Extra, Extra! Read All About IT!

I am not sure how much more like "Fall-y" it can smell in my house at this point. I've canned 7 jars of apple sauce this morning. The cinnamon and spice that permeates every nook of my house and my senses gives me a pleasant feeling of everything lovely that Fall has to offer. In my quest to conquer the giant bucket of apples I had from our tree, I decided to add to the preservation of food and go farm hopping. I got a lot of fresh, beautiful produce at an equally beautiful discounted price.

For Example:
50 ears of corn for $15
A bag full of organic honey, jalapenos, portobella mushrooms, freshly cut/packaged meat, acorn squash, tons of fruit and a pound of green beans for $36!This bucket was full and gave me 7 jars of apple sauce, 12 tarts, 3 apple crisps for free!

I used to think that organic was grocery code for much, MUCH more expensive. Well it is when you get it from the grocery stores. If you grow your own or visit a nearby orchard or small farm (one that doesn't distribute to grocery stores and is certified organic) it is much cheaper and is much more rewarding. It requires a little bit more work to preserve the bulk you are bound to end up with after leaving these farms but the rewards are well worth it.

There is a wonderful farm near our house, River Bend Farm and Pleasant Hill Orchard, that I visited for the first time today and was blown away at the gobs of produce/nuts/honey/meat/fruit/etc that they have. It's all either grown on the farm or is brought from within the county. All local. Which we LOVE. River Bend is involved with a fantastic program called the CSA (Community Supported Agriculture). It is a program that benefits both community and farm. It is a program that, for a small fee, provides a large amount of in season produce weekly for those who are members. A CSA membership assures you of the finest and freshest food for your family and supports local community agriculture. This particular farm provides a membership that includes a weekly box of produce/baked goodies from their farm store kitchen for 20 weeks. The purpose for this program is to generate revenue in the farms off season. Which leads me to my next point: supporting/purchasing local.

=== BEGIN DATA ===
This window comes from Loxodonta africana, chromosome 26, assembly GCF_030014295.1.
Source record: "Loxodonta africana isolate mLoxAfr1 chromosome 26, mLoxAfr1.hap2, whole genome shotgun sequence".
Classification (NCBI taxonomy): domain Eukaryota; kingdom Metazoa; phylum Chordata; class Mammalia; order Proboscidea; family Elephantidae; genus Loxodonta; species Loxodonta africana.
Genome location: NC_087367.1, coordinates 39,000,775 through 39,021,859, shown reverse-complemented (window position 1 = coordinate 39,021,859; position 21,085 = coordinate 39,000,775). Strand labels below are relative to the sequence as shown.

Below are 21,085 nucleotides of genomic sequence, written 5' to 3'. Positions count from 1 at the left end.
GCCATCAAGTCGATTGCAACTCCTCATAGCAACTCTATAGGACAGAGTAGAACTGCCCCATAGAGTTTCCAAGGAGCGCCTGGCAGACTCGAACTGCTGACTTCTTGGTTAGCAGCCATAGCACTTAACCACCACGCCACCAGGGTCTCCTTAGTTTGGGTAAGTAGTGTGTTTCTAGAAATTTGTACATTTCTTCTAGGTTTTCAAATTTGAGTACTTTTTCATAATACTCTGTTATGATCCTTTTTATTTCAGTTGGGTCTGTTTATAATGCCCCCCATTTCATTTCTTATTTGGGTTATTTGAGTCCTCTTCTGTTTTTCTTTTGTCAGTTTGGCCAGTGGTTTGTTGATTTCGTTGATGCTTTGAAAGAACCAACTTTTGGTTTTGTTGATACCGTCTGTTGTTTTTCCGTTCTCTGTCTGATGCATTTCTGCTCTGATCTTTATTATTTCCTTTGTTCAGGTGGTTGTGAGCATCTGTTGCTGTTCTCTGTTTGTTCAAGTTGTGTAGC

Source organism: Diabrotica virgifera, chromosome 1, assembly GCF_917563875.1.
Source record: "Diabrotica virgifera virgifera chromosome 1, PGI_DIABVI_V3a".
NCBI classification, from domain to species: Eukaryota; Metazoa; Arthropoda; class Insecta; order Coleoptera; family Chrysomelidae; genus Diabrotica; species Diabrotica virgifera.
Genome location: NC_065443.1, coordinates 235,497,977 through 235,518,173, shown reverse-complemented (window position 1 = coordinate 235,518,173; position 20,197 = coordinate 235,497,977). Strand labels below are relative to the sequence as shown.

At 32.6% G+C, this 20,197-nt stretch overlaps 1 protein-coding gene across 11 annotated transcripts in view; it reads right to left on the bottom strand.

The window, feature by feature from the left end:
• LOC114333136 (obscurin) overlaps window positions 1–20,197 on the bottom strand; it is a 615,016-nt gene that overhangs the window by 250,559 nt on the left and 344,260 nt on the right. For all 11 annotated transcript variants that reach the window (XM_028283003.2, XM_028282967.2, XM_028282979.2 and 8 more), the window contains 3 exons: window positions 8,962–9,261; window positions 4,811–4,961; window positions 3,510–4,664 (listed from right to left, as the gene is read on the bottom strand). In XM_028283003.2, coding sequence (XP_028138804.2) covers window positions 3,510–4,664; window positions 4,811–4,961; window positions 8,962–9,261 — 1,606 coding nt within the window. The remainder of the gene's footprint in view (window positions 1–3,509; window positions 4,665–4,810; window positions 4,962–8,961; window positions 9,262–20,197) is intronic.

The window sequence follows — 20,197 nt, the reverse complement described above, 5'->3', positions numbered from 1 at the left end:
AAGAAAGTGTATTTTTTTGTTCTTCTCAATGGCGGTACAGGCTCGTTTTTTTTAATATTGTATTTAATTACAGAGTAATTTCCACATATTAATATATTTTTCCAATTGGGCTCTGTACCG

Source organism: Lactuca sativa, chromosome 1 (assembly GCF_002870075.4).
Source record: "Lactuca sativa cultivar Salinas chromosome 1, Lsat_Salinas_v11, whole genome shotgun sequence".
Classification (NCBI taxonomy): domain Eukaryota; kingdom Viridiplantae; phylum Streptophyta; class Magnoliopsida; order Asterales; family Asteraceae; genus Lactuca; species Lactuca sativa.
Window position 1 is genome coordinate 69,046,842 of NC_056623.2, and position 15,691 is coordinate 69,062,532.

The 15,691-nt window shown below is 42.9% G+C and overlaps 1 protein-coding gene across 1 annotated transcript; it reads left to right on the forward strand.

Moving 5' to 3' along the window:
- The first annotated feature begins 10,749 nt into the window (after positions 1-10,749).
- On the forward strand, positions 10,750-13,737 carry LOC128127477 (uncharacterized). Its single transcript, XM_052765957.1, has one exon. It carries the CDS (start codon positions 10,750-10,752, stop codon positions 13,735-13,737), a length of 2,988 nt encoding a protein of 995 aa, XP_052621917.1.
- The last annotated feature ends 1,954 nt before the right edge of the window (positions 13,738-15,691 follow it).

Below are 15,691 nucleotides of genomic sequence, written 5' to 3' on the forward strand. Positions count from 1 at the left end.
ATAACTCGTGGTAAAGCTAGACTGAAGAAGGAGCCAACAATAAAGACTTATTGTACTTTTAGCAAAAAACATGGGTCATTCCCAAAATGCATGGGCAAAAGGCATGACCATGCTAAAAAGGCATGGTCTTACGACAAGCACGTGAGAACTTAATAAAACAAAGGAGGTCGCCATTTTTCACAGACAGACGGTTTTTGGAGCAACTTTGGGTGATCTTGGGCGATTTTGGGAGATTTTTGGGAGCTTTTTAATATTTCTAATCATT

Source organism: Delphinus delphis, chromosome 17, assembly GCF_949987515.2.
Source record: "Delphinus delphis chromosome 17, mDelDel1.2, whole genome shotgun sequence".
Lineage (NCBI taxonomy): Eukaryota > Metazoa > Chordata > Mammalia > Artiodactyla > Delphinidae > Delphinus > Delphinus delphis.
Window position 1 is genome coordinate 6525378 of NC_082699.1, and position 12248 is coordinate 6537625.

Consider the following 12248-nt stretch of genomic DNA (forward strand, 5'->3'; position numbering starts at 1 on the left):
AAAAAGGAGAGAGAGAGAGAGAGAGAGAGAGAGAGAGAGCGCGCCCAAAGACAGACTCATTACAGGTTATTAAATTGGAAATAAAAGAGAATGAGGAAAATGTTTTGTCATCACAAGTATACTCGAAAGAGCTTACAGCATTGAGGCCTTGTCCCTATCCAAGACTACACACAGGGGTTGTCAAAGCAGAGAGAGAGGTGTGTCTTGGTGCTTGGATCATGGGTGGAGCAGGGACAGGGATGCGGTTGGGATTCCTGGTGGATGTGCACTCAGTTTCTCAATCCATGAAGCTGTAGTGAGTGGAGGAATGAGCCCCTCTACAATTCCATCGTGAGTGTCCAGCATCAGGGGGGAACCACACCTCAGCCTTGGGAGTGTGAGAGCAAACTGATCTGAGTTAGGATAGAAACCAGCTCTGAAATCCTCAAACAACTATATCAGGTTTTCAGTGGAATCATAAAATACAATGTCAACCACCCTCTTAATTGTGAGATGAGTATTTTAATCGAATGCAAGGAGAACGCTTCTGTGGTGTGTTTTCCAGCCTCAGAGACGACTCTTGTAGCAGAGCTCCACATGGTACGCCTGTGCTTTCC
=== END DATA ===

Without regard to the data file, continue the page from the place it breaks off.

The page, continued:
It's not just a lovely thought. It's not an idea I had because I live in Eugene, Or (hippie-ville USA). There are serious health risks for those ignorant enough to assume that the produce/meat they are buying at the grocery store is actually what it says it is when it says it's "organic" or FDA approved. So, say you take the risk and buy "organic" from a grocery store, you pay up the yin yang for it, right?? OR, let's say you can't afford the "organic" selections from the grocery store. An apple's an apple, right? Ugh, no. Unfortunately, we live in the age of the quick buck. In addition to the unfortunate concept of the quick buck, we are suffering illnesses due to herbicides, pesticides, antibiotics and hormones. You think it's not that big of a deal and that there's a small chance of us getting sick by being "healthy" and eating "organic" produce and meat. Seriously, do your homework before you assume this. If you don't care for yourself, care for your existing or future children. It truly doesn't take a whole lot of effort to find a local small farm and pick your own berries and freeze them or buy corn in bulk and can them. Grow your own vegetable garden. As John C. Maxwell said "There are 5 small words between success and failure; I do not have time." If you make it a priority and make time, it is totally doable.

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